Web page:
Success story

Arkema and the Nano-inXider

By 15 March 2019March 26th, 2019No Comments

Success story

As a designer of materials and innovative solutions, Arkema shapes materials and creates new uses that accelerate customer performance in lightweight and design materials, biosourced materials, new energies, water management, solutions for electronics, and the performance and home insulation.
For the development of new polymers, Arkema used to characterize materials with  two dedicated X-ray instruments, one for running Small Angle X-ray scattering (SAXS) experiments, and one for Wide Angle X-ray Scattering (WAXS) experiments.
As new high-performance materials need to have improved macroscopic properties such as resistance at high temperature, it became essential for Arkema to have a perfect knowledge of the structure and morphology of their samples at each temperature of use, and to understand the key role of annealing. In situ analysis during a thermal cycle became central.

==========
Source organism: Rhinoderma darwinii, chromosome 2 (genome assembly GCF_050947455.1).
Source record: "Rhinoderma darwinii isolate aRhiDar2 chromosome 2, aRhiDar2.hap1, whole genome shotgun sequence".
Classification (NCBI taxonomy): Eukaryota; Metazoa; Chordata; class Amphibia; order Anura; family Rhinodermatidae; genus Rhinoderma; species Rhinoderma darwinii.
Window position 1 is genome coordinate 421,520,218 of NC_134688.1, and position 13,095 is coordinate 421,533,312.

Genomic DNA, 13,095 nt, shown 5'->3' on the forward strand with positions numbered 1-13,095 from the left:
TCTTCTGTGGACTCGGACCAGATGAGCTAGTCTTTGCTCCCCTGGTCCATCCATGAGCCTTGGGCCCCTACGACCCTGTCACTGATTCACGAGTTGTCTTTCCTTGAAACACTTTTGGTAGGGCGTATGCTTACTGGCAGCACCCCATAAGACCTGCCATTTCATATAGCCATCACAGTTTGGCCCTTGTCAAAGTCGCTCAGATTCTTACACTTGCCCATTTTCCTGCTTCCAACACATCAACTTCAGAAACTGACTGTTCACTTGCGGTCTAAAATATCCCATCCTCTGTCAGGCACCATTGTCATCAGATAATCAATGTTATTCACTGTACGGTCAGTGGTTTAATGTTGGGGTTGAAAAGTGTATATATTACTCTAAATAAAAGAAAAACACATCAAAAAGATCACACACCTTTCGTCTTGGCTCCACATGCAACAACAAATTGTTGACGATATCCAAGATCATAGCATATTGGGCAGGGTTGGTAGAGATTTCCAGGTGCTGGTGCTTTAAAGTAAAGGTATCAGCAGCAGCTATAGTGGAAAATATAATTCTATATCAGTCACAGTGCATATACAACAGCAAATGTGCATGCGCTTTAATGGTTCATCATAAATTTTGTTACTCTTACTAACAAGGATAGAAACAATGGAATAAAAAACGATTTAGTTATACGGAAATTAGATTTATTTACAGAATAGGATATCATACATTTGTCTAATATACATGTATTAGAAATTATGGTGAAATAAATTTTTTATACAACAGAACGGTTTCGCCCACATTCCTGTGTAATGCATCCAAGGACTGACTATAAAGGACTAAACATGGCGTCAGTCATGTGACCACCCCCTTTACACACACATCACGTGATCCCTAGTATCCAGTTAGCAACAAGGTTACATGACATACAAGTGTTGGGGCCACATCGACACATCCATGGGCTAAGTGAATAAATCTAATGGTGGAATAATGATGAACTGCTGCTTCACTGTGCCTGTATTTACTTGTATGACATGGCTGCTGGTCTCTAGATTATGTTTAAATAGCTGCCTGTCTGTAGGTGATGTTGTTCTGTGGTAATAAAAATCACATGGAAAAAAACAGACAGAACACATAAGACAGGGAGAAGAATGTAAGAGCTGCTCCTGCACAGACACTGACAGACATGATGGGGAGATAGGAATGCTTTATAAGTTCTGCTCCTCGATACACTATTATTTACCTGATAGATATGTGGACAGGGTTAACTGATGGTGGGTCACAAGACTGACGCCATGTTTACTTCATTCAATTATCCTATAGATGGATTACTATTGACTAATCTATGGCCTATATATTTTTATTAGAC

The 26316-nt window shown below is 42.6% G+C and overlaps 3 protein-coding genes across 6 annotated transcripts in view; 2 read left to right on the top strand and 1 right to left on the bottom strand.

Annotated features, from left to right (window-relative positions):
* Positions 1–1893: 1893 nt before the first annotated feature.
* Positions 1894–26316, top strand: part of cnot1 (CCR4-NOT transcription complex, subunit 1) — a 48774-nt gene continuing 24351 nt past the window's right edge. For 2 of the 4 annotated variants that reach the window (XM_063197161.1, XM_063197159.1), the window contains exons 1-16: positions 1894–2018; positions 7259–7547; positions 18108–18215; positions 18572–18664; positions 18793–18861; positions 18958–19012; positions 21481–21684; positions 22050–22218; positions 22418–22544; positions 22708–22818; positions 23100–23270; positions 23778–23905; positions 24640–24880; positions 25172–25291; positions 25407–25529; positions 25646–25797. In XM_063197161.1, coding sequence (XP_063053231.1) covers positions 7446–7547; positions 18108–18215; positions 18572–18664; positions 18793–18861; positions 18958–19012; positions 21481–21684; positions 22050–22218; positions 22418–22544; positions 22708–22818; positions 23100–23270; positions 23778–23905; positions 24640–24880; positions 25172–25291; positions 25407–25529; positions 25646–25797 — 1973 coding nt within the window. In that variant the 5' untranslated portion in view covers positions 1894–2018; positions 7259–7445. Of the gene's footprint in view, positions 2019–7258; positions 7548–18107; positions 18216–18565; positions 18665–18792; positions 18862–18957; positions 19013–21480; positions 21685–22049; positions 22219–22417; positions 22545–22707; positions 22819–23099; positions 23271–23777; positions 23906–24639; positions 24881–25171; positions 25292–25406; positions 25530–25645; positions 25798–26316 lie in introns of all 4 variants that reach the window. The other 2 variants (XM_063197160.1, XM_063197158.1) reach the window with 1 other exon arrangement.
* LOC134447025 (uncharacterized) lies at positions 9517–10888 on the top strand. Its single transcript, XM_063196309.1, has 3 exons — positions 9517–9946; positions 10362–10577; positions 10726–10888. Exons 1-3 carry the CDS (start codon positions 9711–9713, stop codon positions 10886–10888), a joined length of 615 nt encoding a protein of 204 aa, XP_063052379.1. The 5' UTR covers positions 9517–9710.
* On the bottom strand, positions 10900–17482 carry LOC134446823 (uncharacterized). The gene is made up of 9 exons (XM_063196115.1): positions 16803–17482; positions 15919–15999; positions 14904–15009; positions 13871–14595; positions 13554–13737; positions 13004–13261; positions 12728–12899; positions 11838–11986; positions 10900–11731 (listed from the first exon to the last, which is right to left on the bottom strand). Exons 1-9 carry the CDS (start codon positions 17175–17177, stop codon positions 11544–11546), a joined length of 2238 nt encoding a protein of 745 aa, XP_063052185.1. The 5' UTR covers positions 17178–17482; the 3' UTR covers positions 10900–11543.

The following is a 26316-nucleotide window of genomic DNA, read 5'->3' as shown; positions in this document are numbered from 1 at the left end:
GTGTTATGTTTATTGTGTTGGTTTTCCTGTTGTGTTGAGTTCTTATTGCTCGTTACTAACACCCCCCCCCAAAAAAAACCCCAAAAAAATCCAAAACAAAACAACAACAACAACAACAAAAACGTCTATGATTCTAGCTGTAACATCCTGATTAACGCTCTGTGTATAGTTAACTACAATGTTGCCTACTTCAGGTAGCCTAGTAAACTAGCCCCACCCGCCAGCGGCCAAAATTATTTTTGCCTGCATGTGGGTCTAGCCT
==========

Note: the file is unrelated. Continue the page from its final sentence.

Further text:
With the existing equipments at Arkema, the very long exposure time and the non-simultaneous SAXS/WAXS measures made operando studies impossible. Arkema did some experiments at synchrotrons as an alternative but the cost and availability of synchrotrons were not compatible with Arkema’s daily analysis needs.

Thanks to a co-development project between Arkema and Xenocs, the Nano-inXider was designed and built to answer Arkema’s and other industries’ needs. With the Nano-inxider, in situ analysis with control of sample temperature is possible in SAXS and WAXS simultaneously. This easy to use equipment can be operated by a technician.

With short exposure time and an intuitive and powerful analysis software, Arkema has considerably improved the throughput of their X-ray analysis on polymers. With fast and accurate information on the nanostructure of the sample, Arkema can now focus on science.
Future specific developments on some other dynamic sample environments are under discussion between Arkema and Xenocs to support Arkema’s research on polymers further.